Rachel and I both come from families of seven kids. In fact, we’re both the third of seven and both families have four boys and three girls. But that’s not the point. The point is that we have three kids and often feel as if they’re going to drive us over the edge. We have no idea how our parents managed to do it with seven.
Actually, we used to have no idea. I recently figured it out.
On Wednesday morning, I picked my parents up at 6:00 a.m., and we drove to Boise to load up our stuff and move it to Utah. (Incidentally, my original plan was to fly to Boise by myself and then drive the truck back towing a trailer. As I considered it, I thought it would be nice to have help, so on Monday morning, I emailed my dad and asked if he wanted to come too. He said “yes, but only if your mother can come.” How cool is that?)
I had a bit of running around to do, first picking up a trailer from U-haul, then getting a truck from Penske (I wish Penske rented trailers--more on that later). This took me a couple of hours, during which time, I left my parents to pack up the last few things in the house, disassemble the beds, and start cleaning.
When I returned, I was absolutely floored at the amount of work had been done. My mom is an absolute machine. If she went to work as a packer and got paid by the job and not the hour, she would make way more than she does teaching school, even though she’s been doing that for 20 years.
My dad was no slouch either. In the hour or so before I picked him up to get the truck he had done two hours worth of work.
And then it hit me that that’s how they did it. Seven kids are manageable if you’re capable of working twice as fast as a normal adult. I suddenly feel like such a slacker.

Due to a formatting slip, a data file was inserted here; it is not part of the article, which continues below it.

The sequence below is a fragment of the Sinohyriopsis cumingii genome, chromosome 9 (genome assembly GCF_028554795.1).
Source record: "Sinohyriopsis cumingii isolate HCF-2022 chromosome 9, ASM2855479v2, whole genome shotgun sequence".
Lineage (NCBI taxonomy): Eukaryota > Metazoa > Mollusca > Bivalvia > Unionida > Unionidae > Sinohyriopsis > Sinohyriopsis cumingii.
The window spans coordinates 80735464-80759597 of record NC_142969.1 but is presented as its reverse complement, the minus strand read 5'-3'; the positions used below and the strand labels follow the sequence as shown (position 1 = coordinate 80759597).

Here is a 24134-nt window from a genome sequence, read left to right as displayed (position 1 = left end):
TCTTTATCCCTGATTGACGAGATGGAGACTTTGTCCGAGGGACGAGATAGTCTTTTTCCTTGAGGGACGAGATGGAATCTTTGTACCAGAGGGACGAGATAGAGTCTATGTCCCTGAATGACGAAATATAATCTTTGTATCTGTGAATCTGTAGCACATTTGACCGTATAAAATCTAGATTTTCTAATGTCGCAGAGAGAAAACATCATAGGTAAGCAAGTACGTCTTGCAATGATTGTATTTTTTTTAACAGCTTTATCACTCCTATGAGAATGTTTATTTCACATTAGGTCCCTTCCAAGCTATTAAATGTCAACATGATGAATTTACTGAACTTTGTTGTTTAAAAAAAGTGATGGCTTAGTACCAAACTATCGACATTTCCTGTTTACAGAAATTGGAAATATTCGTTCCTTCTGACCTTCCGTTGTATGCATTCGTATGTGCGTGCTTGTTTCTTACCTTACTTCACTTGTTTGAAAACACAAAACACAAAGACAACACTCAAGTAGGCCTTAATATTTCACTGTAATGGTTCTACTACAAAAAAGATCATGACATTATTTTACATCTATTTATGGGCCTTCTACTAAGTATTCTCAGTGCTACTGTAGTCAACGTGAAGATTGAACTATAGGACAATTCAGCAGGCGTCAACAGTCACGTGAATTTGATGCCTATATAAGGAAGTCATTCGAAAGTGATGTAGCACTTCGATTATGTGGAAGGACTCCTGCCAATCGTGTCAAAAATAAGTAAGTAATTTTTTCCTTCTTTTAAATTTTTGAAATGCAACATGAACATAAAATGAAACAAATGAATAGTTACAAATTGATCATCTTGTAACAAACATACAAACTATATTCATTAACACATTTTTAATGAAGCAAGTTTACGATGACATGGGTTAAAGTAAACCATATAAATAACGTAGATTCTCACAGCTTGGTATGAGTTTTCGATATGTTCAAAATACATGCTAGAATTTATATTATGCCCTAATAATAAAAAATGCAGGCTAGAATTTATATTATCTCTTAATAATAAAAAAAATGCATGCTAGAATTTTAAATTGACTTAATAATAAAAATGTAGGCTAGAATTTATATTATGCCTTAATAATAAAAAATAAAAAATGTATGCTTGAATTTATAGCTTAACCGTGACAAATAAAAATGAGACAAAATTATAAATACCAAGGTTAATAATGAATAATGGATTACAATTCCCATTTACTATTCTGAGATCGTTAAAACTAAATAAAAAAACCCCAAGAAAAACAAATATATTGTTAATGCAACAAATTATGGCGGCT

Rachel’s parents have similar superpowers. Several years ago, my father-in-law and I were at his house in Indiana splitting wood. He had cut down several large trees on his property and was splitting them for firewood. We had worked our way down a tree and were left with a thick, misshapen stump so big I could barely get my arms around it.
I’m a pretty strong guy. To make my point, allow me to brag for a bit: when I was in high school, I was the Utah state champion at Olympic style weightlifting. Sure, it’s a fringe sport, and there weren’t a lot of competitors, but you get my point. I’m not as capable as I was then, but I can still pick up and move heavy things fairly well.
But I couldn’t move this stump. Couldn’t get it to budge, let alone pick it up. Rachel’s dad, who’s never lifted weights or done any formal strength training in his life, looks at me as I’m straining under this thing and says “what’s wrong, can’t you lift it?”
I looked at him and said “I’ll give you $500 if you can pick up this stump and put it on the splitter by yourself.”
He walked over to the stump, bent over, and put his arms around it. Then, for dramatic effect, he paused, looked at me, and said “I won’t make you pay me.” Then he picked it up—all back, no legs—and put it on the splitter.